About the Author
Despite his other achievements, Owen is best famed for his writings. These cover the range of doctrinal, ecclesiastical and practical subjects. They are characterized by profundity, thoroughness and, consequently, authority. Andrew Thomson said that Owen "makes you feel when he has reached the end of his subject, that he has also exhausted it." Although many of his works were called forth by the particular needs of his own day they all have a uniform quality of timelessness. Owen's works were republished in full in the nineteenth century. Owen is surely the Prince of the Puritans. "To master his works," says Spurgeon, "is to be a profound theologian."
In the four works contained in this volume we have Owen at his very best. On the Mortification of Sin, the substance of a series of addresses on Romans 8:13, provides teaching in a vital but neglected aspect of Christian living. In less than ninety pages Owen takes up many of the questions which occur to every believer in the battle against sin. Temptation, an exposition of Jesus' words, "Watch and pray, lest ye enter into temptation," describes the nature of entering into temptation, and offers valuable teaching on watching against it. The study of these themes is itself a preparation for Indwelling Sin, based on Romans 7:21. Here Owen unravels the deceitfulness of the nature of sin, especially in the mind and affections, and traces its terrible power through conception, birth, and growth. The second half of the volume contains Owen's massive Exposition of Psalm 130, with some two hundred pages devoted to forgiveness and assurance. He writes here as one who, himself, has longed to know these privileges. This section is, in the words of one of his biographers, "As full of Christian experience as of rich theology...to a great extent the unconscious transcript of his personal wanderings and perplexities, and final deliverances." Possibly no better work exists on this area of Christian experience.
Can it really be that in the decade or so that Amazon has been online that no one has submitted a review of this book? The very thought saddens me. [Correction: There are two reviews of The Complete Works of John Owen which have been there since 2000/01.] When C. S. Lewis recommended that you intersperse the reading of modern books with old books, I'm sure he had in mind books like this. As an English Puritan of the 17th century, Owen looked at life differently than we do today, and if there is one English Puritan whose wisdom and scholarship towers above the rest, it is Owen.
Mencken defined Puritanism as "the haunting fear that someone, somewhere may be happy." This wrong-headed view, characteristic of an entire generation of scholars and social critics, has been largely discredited but still retains its strength in the collective consciousness of our culture. In truth, the Puritans had a passionate love for life, were outgoing and sociable, and had a deep appreciation for aesthetic beauty. But they did take their God and their duties to Him seriously, and that can be seen in this remarkable book.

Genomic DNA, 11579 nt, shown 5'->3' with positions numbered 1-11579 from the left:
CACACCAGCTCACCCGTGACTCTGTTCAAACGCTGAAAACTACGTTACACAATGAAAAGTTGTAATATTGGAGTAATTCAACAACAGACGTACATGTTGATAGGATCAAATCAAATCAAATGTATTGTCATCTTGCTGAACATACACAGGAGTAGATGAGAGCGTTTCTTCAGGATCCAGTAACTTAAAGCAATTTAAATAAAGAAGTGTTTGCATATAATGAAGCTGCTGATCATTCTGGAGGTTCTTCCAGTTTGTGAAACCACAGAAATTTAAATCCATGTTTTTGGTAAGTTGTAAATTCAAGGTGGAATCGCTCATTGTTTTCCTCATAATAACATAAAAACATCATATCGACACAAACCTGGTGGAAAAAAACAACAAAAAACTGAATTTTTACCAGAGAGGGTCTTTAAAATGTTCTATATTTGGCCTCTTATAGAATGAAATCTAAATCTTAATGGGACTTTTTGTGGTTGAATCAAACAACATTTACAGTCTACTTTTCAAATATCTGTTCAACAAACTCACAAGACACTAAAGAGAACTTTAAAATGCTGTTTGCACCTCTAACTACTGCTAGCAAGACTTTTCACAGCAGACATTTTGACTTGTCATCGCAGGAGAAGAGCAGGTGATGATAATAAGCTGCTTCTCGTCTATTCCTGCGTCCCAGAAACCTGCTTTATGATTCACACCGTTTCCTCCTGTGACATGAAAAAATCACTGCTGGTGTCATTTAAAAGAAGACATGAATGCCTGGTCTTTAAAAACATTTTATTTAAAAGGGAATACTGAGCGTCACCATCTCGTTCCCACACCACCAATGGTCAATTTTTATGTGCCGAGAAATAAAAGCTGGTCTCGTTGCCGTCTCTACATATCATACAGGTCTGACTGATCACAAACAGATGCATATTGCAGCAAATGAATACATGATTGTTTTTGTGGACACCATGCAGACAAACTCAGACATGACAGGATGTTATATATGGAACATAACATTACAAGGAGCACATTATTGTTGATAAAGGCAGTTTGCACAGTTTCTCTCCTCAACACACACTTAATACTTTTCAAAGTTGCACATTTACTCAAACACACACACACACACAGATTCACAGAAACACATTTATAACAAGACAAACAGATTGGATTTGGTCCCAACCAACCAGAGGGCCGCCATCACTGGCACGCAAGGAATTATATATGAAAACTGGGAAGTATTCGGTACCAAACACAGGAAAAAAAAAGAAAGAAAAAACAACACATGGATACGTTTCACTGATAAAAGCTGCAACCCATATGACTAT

Let us assume for the sake of argument that the following premises apply to you:
1. You love God.
2. You know that God hates sin.
Given the truth of these premises, how would you live your life?
Owen affirmed the truth of these premises, as do many of us who call ourselves Christians. But unlike most of us, he really took the matter of sin and temptation seriously. Learn from him. Surprisingly enough, this is an inspiring book, not a depressing one. It is inspiring because Owen talks about critical matters of the heart that no one in your church or in the contemporary Christian publishing scene is talking about. Christians today need to be addressing the issue of temptation perhaps more than any previous generation, but no one is talking about it. Owen DOES talk about it, and in very concrete and specific terms.
Some practical advice: Read this book with a highlighter in your hand. You will come across many insightful statements that you will want to return to quickly. Create your own little index at the front in pencil. For example, as I look at the front of my copy, I have written "Special seasons of temptation 127ff". And on p. 127 Owen writes: "A season of unusual outward prosperity is usually accompanied with an hour of temptation. Prosperity and temptation go together; yea, prosperity is a temptation, many temptations, and that because, without eminent supplies of grace, it is apt to cast a soul into a frame and temper exposed to any temptation, and provides it with fuel and food for all." (Yes, that was just two sentences, and in an English which is strange to our ears. But you'll get used to it.)
I leave you with a short but powerful quote from page 9: "[B]e killing sin, or it will be killing you."